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Mobile & cross-channel

Convenient cross-channel services

Joined-up channels help shoppers to browse and buy more easily from a range of devices

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Retailers stand out in the Mobile & Cross-channel Dimension when they help shoppers to buy in the way that is most convenient for them.

 

That means enabling shoppers to shop in-store or online from their smartphone via intuitive and responsive mobile and desktop websites and mobile apps, or any combination of the above. Once the order is placed, stand-out traders enable customers to collect, or return, their order at a store or at another point through effective and well-planned cross-channel services.

 

The work that traders do to make their mobile websites and apps highly useful to shoppers also boosts their standing. Thus those that enable shoppers to find their local shop, via a store finder, and to check whether an item is in stock benefit, just as do those that offer augmented reality in order to enable shoppers to visualise how an item will look before they buy it.


RetailX researchers included in their assessment retailers’ promises around fulfilment and returns, where these take place across channels. They assessed the responsiveness and usefulness of websites, and particularly for this Dimension, how useful websites were in directing customers to retailers’ physical stores. They considered whether apps had bugs, whether they were transactional, whether they featured augmented reality, visual search, store finders, and stock checkers, and enabled retailers to send push notifications.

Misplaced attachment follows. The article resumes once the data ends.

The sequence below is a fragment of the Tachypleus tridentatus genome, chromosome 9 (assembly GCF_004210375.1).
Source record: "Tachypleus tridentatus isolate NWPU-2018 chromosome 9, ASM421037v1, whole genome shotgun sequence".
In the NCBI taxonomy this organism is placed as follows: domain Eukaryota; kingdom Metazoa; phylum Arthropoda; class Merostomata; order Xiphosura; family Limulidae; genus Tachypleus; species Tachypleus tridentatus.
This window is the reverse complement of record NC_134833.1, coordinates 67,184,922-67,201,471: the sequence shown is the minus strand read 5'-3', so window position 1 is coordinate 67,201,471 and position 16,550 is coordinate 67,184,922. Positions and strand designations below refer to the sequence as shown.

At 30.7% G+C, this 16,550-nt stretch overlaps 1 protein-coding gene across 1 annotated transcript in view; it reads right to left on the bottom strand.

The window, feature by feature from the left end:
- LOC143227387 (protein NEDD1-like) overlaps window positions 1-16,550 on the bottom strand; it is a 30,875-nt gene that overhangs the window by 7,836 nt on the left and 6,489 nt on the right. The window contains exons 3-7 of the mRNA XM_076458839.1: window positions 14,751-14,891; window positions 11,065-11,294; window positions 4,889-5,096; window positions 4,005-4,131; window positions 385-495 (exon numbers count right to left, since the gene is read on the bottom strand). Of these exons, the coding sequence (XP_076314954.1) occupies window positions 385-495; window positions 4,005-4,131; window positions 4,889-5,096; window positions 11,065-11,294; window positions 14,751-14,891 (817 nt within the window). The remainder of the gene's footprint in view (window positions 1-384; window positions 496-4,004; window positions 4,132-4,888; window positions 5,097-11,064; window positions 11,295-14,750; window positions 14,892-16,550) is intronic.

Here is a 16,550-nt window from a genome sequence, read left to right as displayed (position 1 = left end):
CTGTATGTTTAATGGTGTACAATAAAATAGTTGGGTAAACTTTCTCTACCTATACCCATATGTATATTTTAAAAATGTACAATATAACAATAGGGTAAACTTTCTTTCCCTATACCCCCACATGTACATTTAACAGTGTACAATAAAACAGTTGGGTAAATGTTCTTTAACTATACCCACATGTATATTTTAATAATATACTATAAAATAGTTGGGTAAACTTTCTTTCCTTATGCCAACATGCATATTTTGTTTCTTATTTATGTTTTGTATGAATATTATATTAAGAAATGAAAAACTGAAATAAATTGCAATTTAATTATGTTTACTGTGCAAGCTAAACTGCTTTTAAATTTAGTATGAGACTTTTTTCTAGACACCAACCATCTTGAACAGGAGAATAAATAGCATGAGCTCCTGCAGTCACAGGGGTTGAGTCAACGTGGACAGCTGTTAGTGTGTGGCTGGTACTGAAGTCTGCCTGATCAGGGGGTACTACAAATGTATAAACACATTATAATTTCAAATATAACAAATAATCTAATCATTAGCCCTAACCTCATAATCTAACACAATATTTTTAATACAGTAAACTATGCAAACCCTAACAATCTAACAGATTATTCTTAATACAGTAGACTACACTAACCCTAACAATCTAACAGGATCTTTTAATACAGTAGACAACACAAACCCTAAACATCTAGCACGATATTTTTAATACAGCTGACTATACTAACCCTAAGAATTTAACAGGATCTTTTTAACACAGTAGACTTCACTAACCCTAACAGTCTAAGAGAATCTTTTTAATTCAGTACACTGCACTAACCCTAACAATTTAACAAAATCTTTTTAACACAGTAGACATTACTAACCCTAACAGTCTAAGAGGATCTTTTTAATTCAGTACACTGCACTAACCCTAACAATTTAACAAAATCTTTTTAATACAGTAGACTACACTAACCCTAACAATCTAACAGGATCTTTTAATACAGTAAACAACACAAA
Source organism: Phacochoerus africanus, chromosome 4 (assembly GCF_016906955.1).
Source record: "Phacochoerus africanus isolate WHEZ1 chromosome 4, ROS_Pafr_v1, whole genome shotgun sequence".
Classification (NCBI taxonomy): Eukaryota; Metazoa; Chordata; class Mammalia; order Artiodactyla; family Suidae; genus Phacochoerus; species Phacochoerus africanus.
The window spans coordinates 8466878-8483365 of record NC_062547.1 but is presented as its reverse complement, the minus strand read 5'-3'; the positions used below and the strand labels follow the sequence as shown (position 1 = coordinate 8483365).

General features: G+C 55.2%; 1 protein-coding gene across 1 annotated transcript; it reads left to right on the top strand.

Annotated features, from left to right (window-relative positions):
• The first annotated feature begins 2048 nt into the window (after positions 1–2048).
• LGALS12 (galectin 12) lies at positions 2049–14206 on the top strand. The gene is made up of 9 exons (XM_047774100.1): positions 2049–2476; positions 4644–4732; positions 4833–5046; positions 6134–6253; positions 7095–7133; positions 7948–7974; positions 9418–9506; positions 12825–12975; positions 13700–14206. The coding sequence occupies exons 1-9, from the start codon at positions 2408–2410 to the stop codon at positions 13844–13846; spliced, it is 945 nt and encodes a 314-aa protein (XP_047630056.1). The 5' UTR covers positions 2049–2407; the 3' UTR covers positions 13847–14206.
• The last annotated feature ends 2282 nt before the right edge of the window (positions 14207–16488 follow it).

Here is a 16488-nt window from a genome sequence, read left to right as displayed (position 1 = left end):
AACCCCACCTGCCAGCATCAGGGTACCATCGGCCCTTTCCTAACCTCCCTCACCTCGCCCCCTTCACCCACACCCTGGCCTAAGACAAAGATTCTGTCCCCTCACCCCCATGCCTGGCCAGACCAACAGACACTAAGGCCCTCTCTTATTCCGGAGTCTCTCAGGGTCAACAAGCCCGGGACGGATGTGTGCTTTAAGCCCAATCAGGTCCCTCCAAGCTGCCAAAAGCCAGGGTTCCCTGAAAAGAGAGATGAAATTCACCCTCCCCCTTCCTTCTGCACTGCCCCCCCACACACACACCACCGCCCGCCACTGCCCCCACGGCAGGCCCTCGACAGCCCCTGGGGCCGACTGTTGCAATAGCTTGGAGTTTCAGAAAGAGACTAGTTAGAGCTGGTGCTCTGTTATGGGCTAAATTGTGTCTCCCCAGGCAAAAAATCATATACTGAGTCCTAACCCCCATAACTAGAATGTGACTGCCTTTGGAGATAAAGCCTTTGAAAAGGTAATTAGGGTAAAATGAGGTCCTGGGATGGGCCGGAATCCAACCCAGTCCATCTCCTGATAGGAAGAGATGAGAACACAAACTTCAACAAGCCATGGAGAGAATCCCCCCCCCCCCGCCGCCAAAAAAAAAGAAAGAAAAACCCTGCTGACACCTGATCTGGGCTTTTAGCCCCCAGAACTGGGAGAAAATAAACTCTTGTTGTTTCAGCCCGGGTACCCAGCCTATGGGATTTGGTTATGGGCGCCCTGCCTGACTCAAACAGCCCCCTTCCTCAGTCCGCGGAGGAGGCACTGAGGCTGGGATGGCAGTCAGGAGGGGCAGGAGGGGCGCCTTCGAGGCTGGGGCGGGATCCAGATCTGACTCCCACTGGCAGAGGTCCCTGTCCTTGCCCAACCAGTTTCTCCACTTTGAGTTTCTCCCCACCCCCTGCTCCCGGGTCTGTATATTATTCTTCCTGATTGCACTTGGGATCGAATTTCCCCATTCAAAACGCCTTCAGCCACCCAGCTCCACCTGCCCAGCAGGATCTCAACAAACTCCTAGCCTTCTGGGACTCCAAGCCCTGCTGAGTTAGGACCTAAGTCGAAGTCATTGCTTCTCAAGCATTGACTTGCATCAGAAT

What Top500 retailers do

In 2019 more retailers offered services such as click and collect and return of an ecommerce order to a store, but it’s notable that the number that improved on the basic promise through faster or more convenient services was lower than last year.


This latest research found that most retailers offered shoppers the increasingly-popular option of collecting their orders in store: 60% offered it in 2019. That’s broadly similar to last year. Among the retailers that were included in the Top500 of both 2018 and 2019, 62% offered it in 2018, and 63% in 2019.


The latest research showed retailers provided the service for an average fee of £1.53 – down by 75p on last time. However, the median fee was zero, since most retailers do not charge for this service. Perhaps that’s because click and collect services are more likely than delivery to bring shoppers into stores and increase incremental sales. Retailers took an average of three days to fulfil collection orders, level with last year.

 

With the majority now offering collection, traders can differentiate by offering the service faster than the average, or from a wider variety of convenient places, but it’s interesting that fewer opted to do so in 2019 than the previous year. In 2019, 19% of the Top500 offered next-day collect, and 10% same-day collection.

 

But of the 270 Top500 retailers that offered click and collect services in 2018 and 2019, 43% offered next-day collection in 2018 and 24% in 2019 – a fall of 19 percentage points (pp). The proportion offering same-day collection fell as well, from 21% to 13%, an 8pp fall. In 2019, 5% of the Top500 offered reserve and collect services, but there was an 8pp fall from 14% to 6% in those offering the service in both years.